AT&T Wireless Bond Issue Faces Hurdles

Will the Ma Bell lineage help? Or will it get saddled with guilt by association?
Ed ZwirnFebruary 20, 2001

Does a spin-off from a big-name firm have an inherent advantage over other similarly rated issuers when it comes to raising money?

Not always.

Some fledgling firms have used their big-name corporate parents to great advantage in the past, but AT&T Wireless Corp. may get mired in the financial problems plaguing AT&T itself.

Last week, AT&T Wireless announced plans to issue from $4 billion to $5 billion of bonds in five-, 10-, and 30-year tranches. The offering will serve as a major test of the market’s ability to absorb debt from what has been one of its shakiest sectors, wireless telecommunications.

The deal, which will be led by Merrill Lynch and Salomon Smith Barney, will also be one of the largest private (144A) offerings ever to hit the U.S. corporate bond market.

The bonds of the new entity, which has yet to be fully spun off from its parent, will be rated Baa2 by Moody’s Investors Service, the ratings agency announced yesterday, placing it a few notches below the A2 normally given the parent company.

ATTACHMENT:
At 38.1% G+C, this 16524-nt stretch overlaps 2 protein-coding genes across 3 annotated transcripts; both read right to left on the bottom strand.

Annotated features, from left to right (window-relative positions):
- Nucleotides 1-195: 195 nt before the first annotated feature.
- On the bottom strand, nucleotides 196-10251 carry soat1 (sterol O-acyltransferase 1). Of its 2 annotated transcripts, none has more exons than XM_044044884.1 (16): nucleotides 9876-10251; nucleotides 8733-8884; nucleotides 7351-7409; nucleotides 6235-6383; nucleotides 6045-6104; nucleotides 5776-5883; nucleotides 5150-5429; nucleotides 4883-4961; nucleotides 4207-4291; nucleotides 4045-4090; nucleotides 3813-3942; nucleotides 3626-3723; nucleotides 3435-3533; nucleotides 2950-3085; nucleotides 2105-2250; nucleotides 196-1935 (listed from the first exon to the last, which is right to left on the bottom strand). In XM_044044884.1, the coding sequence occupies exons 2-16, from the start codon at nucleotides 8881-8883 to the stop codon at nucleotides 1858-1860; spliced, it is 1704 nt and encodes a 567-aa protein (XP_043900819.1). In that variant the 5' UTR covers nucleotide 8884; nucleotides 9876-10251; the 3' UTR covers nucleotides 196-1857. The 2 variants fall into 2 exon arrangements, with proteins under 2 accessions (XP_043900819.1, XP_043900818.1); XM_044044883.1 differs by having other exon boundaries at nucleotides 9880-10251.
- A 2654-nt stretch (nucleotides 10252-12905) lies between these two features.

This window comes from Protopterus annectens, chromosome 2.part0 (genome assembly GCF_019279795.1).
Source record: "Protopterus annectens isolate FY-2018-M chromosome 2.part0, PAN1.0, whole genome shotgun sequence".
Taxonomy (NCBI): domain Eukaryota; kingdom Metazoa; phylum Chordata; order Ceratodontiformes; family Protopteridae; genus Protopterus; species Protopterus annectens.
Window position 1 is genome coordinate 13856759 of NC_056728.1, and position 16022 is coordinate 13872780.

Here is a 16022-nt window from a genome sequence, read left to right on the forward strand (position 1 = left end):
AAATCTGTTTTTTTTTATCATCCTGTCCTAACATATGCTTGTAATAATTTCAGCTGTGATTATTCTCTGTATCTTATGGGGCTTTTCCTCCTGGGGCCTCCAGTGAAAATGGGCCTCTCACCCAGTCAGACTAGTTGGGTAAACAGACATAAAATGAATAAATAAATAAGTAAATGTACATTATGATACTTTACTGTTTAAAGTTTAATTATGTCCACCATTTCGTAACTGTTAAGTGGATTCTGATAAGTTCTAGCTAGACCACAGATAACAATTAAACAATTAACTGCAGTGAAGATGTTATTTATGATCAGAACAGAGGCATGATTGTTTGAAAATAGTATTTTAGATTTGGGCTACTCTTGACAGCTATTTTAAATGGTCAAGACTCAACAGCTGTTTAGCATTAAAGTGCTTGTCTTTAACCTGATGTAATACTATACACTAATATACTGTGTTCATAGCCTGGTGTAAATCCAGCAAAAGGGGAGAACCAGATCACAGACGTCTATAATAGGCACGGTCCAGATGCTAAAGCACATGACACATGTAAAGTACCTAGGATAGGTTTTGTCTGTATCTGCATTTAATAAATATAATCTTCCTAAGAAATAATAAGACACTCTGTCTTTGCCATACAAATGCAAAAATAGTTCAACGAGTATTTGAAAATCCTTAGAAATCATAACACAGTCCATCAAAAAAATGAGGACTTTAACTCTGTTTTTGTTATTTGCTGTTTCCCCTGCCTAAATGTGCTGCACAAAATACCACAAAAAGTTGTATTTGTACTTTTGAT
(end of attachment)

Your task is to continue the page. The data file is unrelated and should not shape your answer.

Assuming Standard & Poor’s follows suit with the equivalent triple-B designation, the ratings agencies are placing the new debt squarely at the bottom of the investment-grade spectrum.

The Million Dollar Question

How will the low rating affect AT&T Wireless’ chances at overcoming the market’s weak appetite for telecom bonds?

“That’s the million dollar question,” said one bond trader at a firm that’s not part of the underwriting syndicate.

With the issuer planning to take the offering on the road to investors Feb. 23 through Feb. 27, many investors will undoubtedly be busy taking the market’s temperature before committing to this offering, which is expected to price shortly after the road show.

Investment-grade debt has halted its recent supply-induced downward spiral as of late last week, but traders are quick to point out the telecom sector has continued to weaken relative to U.S. Treasuries.

So if the verdict had to be in today, the consensus is that AT&T will have to pay more than, for example, Noranda, a minerals concern that on Feb. 15 issued $300 million of Baa2/BBB-rated debt priced by at 325 basis points over the 10-year Treasury.

“The market isn’t trading well, and it’s obvious at this point that [AT&T Wireless’s] going to have to issue these wide relative to the rest of the pack,” said the trader.